By Bryan Gutierrez —
His dad was a pastor and his mom was a worship leader, so when Gabriel Azucena dared to sneak in a Dr. Dre recording, his mother broke the CD right in front of his face.
Gabriel — who now goes by Gawvi on the Reach Records label — was frightened. Not at his mom’s righteous indignation. But because the CD was borrowed from a friend. How would explain it to him the next day in class?
That was the context out of which Gawvi was brought up. “My family definitely raised me correct, but I didn’t have a relationship with God,” he says on a “This is Me” video on YouTube. “I just went to church.”
When in the 9th grade, a friend gave him FreeLoops Vol 1 and he downloaded it onto his computer, he became instantly fascinated with the production side of music. He was inseparable with experimenting with sounds and discovering the tricks of the artists. He was mastering the art of studio production of music.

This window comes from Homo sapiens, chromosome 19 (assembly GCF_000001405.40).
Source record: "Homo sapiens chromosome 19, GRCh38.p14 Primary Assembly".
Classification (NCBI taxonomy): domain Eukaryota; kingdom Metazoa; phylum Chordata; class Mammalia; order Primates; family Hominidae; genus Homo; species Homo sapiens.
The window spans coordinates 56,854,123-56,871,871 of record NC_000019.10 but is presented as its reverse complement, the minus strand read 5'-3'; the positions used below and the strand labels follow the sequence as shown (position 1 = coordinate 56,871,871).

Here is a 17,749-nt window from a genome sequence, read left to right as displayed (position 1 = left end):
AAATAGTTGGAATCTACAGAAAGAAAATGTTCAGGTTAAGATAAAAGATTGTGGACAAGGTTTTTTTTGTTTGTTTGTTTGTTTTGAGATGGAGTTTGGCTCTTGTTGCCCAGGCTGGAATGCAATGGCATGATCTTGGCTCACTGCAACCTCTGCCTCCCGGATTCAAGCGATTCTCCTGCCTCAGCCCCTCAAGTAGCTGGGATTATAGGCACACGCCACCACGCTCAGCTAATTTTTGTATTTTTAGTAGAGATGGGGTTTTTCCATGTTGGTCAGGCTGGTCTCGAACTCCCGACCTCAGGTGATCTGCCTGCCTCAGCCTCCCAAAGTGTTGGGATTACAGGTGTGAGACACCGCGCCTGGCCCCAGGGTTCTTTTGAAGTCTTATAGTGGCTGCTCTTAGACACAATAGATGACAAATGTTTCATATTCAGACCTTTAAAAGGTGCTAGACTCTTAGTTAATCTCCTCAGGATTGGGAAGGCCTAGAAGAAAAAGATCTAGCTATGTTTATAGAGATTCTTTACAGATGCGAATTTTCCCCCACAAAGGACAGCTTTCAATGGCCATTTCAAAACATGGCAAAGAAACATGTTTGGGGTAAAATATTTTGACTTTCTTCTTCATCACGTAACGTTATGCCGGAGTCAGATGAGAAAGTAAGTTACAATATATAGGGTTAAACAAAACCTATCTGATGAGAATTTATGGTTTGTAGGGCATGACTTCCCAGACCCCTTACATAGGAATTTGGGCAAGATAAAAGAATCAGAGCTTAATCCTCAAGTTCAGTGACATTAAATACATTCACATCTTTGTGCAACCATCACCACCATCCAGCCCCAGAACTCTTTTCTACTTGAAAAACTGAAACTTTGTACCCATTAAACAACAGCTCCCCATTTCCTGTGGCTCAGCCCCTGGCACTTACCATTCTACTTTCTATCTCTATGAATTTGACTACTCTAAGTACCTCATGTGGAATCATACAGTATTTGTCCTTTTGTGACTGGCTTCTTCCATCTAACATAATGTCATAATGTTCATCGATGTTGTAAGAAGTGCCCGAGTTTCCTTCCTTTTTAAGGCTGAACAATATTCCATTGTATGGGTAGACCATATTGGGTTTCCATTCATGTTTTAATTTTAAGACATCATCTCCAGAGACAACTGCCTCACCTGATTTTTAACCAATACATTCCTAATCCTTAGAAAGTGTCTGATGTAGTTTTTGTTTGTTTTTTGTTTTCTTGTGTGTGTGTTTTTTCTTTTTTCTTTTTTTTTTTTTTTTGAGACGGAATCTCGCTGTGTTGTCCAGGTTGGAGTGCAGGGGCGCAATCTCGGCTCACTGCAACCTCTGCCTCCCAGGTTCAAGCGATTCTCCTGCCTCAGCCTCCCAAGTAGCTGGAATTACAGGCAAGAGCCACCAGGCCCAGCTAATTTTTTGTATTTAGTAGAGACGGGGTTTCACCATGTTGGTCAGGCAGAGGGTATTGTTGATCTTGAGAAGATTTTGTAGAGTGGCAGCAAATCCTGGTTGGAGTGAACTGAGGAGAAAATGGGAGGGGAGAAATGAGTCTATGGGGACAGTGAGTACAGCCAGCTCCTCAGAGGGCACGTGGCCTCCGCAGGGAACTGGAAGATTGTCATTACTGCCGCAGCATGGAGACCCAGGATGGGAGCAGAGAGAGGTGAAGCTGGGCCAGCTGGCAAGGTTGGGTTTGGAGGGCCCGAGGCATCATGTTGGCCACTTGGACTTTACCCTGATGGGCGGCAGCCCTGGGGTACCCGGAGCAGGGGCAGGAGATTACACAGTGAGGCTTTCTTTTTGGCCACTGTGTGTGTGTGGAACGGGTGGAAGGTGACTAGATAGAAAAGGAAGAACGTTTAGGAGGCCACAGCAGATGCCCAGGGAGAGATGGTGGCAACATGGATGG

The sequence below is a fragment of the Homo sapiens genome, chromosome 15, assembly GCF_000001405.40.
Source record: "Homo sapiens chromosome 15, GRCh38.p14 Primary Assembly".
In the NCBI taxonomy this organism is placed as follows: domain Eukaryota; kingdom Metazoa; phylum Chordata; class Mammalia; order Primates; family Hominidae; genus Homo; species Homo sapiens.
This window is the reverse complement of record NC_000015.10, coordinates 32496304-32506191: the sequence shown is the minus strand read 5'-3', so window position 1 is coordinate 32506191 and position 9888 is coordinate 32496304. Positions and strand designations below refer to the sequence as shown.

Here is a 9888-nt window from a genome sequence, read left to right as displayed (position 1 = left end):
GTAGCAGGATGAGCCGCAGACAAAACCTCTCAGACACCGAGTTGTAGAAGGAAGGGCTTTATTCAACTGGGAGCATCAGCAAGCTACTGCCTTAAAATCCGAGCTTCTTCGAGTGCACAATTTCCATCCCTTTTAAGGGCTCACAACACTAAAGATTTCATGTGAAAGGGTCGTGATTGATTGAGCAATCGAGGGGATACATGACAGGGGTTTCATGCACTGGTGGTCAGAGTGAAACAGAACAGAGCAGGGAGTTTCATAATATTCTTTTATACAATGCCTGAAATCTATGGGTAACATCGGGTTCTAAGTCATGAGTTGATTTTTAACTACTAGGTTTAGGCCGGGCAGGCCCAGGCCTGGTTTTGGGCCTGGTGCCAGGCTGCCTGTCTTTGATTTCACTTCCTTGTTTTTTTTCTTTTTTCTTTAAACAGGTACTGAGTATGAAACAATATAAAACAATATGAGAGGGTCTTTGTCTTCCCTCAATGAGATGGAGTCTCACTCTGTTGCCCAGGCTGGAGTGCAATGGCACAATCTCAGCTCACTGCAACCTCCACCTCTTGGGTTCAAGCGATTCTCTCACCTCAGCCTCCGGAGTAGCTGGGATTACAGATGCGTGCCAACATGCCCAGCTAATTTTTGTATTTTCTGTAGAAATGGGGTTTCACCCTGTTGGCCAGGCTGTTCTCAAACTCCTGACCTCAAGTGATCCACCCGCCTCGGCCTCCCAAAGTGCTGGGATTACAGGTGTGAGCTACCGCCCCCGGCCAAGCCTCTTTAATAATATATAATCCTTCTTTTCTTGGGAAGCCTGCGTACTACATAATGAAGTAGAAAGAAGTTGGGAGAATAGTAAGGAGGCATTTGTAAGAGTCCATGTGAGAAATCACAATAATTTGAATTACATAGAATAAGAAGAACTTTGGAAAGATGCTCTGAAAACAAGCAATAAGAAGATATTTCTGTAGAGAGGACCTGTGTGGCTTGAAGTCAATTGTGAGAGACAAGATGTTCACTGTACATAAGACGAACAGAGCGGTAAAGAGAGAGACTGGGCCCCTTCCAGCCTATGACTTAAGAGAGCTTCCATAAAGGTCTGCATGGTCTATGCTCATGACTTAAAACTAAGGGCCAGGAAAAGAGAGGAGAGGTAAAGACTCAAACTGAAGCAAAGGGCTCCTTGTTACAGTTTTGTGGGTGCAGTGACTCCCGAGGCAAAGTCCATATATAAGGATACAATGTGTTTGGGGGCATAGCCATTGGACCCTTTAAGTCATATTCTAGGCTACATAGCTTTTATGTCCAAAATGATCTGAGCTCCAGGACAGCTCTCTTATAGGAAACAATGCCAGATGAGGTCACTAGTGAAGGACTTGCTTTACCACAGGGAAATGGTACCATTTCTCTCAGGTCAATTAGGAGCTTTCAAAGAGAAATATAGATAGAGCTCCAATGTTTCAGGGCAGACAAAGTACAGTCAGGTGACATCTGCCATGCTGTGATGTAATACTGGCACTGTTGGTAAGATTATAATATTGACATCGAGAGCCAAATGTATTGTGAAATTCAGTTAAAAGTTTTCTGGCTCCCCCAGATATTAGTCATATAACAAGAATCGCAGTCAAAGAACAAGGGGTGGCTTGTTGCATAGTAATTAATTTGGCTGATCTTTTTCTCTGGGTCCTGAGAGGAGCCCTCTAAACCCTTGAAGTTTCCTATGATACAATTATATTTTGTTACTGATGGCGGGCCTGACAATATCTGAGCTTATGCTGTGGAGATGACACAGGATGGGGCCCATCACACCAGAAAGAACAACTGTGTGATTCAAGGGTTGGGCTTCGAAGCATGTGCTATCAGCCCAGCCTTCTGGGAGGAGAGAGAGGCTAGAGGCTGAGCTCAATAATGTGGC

Seeing his unflagging fascination, his mom eventually tried to steer him into Christian hip hop. She gave him a “Human Emergency” album from the Cross Movement and he was hooked.
“All these years I’ve had to sneak hip hop in” to the home, Gawvi says. “I was actually blown away. I didn’t know it existed or could be done. I thought hip hop was of the devil.”
In the 11th grade, he attended church with a friend and, hearing John 3:16 explained like never before, he accepted Jesus. He started hanging with Christian hip hop hearts in his native South Florida. Eventually he got paid $100 for a beat he produced
When he showed her “earnings,” his mom was suspicious. “She had fear, like don’t do this again kind of thing, like ‘I don’t know if you’re allowed to do that,’” Gawvi chuckles.
Then he heard Lecrae. The prospect of making high quality, Christian hip hop thrilled him.
“I went to three of his concerts and tried to sneak backstage to give him a CD of my beats,” Gawvi says. “I gave it to him the first time, and he’s like, ‘Ok, cool, cool.’ The second time, he doesn’t remember who I am. The third time he looks at it and says, ‘Oh! I’ve been trying to get in contact with you! Love your production!’”
Gawvi was flabbergasted and couldn’t immediately find words to respond.
“You know, every time I got your CDs, you never leave your contact information on them,” Lecrae told him.